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And then the hofpitable fire

Bid goody Baucis mend the fire;
While he from out the chimney took
A flitch of bacon off the hook,

And freely from the fatteft fide
Cut out large flices to be fry'd;
Then ftepp'd afide to fetch 'em drink,
Fill'd a large jug up to the brink,
And faw it fairly twice go round;
Yet (what is wonderful!) they found
"Twas ftill replenish'd to the top,
As if they had not touch'd a drop.
The good old couple were amaz'd,
And often on each other gaz'd ;
For both were frighten'd to the heart,
And just began to cry,-What ar't!
Then foftly turn'd afide to view
Whether the lights were burning blue.
The gentle pilgrims, foon aware on't,
Told them their calling, and their errant ;
Good folks, you need not be afraid,
We are but faints, the hermits faid;
No hurt fhall come to you or yours:
But for that pack of churlish boors,
Not fit to live on chriftian ground,
They and their houfes fhall be drown'd;

Whilft you fhall fee your cottage rife,
And grow a church before your eyes.
They fcarce had fpoke: when fair and foft
The roof began to mount aloft;

Aloft rofe ev'ry beam and rafter;

The heavy wall climb'd flowly after.
The chimney widen'd, and grew higher,
Became a fteeple with a fpire.

The kettle to the top was hoift,
And there flood faften'd to a joist,
But with the upfide down, to how
Its inclination for below:

In vain; for a fuperior force
Apply'd at bottom ftops its course:
Doom'd ever in fufpenfe to dwell,
'Tis now no kettle, but a bell.

A wooden jack, which had almost
Loft by difufe the art to roast,
A fudden alteration feels,

Increas'd by new inteftine wheels;
And, what exalts the wonder more,
The number made the motion flow'r.
The flyer, though 't had leaden feet,
Turn'd round fo quick, you fcarce could fee't;
But, flacken'd by fome fecret pow'r,

Now hardly moves an inch an hour.

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The jack and chimney, near ally'd,
Had never left each other's fide:
The chimney to a fteeple grown,
The jack would not be left alone;
But, up against the steeple rear'd,
Became a clock, and still adher'd;
And ftill its love to houfhold cares
By a fhrill voice at noon declares,
Warning the cook-maid not to burn
That roaft-meat, which it cannot turn.
The groaning-chair began to crawl,

Like a huge fnail, along the wall;
There stuck aloft in public view,
And, with small change, a pulpit grew.
The porringers, that in a row
Hung high, and made a glittʼring show,
To a lefs noble substance chang'd,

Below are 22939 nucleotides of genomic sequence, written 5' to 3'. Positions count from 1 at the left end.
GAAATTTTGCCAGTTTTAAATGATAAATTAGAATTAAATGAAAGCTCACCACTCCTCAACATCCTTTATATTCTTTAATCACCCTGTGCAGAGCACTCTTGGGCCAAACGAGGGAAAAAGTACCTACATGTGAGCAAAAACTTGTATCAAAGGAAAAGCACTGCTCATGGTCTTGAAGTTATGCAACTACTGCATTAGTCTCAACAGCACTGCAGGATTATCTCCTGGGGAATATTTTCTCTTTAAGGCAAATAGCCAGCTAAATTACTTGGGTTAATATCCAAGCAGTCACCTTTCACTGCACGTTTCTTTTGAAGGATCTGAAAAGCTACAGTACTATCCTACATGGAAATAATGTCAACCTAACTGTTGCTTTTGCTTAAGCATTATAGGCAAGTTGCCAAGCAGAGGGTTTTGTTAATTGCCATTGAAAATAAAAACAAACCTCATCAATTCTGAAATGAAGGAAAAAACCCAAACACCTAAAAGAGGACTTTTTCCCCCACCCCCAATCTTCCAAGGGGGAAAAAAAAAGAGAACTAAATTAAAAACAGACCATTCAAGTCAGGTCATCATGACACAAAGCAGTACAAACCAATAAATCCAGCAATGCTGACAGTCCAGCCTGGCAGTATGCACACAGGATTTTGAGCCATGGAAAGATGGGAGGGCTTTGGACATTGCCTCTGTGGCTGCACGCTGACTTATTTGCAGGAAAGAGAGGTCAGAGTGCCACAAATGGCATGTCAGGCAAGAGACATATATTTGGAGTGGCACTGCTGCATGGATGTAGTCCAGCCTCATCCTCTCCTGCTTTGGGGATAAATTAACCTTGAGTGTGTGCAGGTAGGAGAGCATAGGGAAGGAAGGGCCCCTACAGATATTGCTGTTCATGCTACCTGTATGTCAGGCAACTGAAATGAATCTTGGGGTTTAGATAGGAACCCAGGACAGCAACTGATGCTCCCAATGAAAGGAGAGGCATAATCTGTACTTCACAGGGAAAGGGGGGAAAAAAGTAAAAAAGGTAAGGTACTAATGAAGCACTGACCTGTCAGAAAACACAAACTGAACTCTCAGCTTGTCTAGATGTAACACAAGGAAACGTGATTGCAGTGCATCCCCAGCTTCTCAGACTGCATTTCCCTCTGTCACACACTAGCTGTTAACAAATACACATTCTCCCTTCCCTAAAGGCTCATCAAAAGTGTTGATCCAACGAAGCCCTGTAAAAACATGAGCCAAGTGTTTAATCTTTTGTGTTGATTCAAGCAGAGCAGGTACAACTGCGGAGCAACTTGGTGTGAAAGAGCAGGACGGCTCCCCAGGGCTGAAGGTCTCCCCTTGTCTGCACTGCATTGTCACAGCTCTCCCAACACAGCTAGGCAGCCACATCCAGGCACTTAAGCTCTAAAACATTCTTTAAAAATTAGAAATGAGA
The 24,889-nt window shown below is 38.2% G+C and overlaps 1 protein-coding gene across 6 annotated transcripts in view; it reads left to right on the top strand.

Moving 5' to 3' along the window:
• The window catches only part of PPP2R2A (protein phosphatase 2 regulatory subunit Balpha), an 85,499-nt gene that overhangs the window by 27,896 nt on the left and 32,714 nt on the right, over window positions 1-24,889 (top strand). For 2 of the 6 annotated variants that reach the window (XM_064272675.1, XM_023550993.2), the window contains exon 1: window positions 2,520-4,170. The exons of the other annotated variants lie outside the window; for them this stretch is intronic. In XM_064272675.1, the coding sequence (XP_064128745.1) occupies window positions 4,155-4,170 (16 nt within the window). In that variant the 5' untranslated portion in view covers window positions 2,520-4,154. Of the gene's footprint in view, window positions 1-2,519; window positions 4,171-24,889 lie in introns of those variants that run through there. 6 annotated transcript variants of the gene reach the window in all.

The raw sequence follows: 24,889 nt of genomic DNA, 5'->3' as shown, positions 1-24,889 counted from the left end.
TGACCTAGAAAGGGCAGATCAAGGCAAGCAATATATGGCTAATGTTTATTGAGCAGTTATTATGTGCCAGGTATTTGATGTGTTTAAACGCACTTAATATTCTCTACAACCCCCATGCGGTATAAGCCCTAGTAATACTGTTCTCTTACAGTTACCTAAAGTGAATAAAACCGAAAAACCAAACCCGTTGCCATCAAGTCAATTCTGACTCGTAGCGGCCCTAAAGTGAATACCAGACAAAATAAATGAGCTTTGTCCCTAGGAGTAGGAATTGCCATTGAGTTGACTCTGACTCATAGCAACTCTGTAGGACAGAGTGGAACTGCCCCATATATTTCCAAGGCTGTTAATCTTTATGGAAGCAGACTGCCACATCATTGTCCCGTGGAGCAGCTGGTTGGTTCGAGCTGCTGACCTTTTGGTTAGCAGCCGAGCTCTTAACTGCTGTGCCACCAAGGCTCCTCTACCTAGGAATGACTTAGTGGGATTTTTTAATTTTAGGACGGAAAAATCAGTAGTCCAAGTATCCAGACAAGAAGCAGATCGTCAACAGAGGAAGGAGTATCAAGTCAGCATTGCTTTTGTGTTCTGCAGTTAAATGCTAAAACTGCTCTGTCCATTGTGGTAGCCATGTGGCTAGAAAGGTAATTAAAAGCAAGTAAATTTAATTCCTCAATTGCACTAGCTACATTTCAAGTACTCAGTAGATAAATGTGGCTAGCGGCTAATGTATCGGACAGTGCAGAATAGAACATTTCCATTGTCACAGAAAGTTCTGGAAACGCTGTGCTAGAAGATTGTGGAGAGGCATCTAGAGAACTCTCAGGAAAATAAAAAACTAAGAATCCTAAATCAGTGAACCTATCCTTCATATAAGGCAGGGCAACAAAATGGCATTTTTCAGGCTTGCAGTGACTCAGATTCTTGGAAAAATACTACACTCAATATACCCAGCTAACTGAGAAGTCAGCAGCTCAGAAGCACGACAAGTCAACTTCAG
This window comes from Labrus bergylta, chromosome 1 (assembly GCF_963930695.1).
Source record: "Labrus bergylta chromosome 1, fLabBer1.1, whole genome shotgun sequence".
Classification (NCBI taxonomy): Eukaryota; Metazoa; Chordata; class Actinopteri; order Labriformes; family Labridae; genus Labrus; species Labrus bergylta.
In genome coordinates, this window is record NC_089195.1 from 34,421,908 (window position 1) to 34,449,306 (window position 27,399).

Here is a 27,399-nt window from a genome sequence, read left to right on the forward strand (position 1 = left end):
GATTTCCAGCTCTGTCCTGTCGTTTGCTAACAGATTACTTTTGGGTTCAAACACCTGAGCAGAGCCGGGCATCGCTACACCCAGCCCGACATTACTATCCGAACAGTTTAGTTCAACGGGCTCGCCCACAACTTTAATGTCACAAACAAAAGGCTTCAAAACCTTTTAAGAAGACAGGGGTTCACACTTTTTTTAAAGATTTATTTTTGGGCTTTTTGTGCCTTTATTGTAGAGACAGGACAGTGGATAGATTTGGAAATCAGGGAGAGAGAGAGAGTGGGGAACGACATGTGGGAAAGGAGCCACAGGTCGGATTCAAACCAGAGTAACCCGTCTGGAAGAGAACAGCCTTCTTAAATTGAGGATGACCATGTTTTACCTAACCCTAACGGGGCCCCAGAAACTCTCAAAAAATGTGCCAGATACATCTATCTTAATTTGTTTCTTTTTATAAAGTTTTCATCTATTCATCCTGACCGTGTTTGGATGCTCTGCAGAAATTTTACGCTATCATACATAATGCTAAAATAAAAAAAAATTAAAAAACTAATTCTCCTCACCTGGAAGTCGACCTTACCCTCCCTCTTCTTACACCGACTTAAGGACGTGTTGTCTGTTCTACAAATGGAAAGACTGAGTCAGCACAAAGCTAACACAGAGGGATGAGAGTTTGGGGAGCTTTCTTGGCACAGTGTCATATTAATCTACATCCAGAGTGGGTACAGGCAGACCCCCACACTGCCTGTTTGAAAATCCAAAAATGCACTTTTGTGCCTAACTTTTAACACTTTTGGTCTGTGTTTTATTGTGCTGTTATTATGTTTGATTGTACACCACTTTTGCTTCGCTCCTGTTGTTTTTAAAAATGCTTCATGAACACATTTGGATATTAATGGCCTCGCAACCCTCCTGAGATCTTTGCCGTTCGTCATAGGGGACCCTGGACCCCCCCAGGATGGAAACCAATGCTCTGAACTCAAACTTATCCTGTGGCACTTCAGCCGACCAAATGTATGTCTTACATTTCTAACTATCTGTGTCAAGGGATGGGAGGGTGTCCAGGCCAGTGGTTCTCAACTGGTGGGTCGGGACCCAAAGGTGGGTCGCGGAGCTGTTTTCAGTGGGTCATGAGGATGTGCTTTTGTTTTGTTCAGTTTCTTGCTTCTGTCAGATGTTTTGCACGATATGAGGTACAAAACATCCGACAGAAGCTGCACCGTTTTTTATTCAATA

Were now but leathern buckets rang'd.
The ballads pafted on the wall,
Of Joan of France, and English Moll,
Fair Rofamond, and Robin Hood,
The Little children in the wood,

Now feem'd to look abundance better,
Improv'd in picture, fize, and letter;
And, high in order plac'd, defcribe
The heraldry of ev'ry tribe..
5

A bed.

A bedftead of the antique mode,
Compact of timber many a load,
Such as our ancestors did use,
Was metamorphos'd into pews;
Which fill their ancient nature keep
By lodging folks difpos'd to fleep.

The cottage by fuch feats as thefe
Grown to a church by juft degrees,
The hermits then defir'd their hoft
To ask for what he fancy'd moft.
Philemon, having paus'd a while,
Return'd 'em thanks in homely ftyle;
Then faid, my houfe is grown fo fine,
Methinks, I ftill would call it mine:
I'm old, and fain would live at ease;
Make me the parfon, if you please.

He fpoke; and presently he feels
His grazier's coat fall down his heels;
He fees, yet hardly can believe,
About each arm a pudding-fleeve;
His waistcoat to a caflock grew,
And both affum'd a fable hue;
But, being old, continued just

As thread bare, and as full of duft.
His talk was now of tythes and dues;
He fmok'd his pipe, and read the news;

Knew

Knew how to preach old fermons next,
Vamp'd in the preface and the text;
At chrift'nings well could act his part,
And had the fervice all by heart;

Wish'd women might have children fast,
And thought whofe fow had farrow'd last ;
Against Diffenters would repine,

And food up firm for Right Divine;
Found his head fill'd with many a fystem:
But claffic authors,-he ne'er mifs'd 'em.
Thus having furbish'd up a parfon,
Dame Baucis next they play'd their farce on.
Inflead of home-fpun coifs, were feen
Good pinners edg'd with colberteen ;
Her petticoat, transform'd a-pace,
Became black fattin flounc'd with lace.
Plain goody would no longer down ;
'Twas madam, in her grogram gown.
Philemon was in great furprize,
And hardly could believe his eyes,
Amaz'd to fee her look so prim;
And the admir'd as much at him.

Thus happy in their change of life
Were fev'ral years this man and wife;
When on a day which prov'd their laft,
Difcourfing o'er old ftories paft,

They

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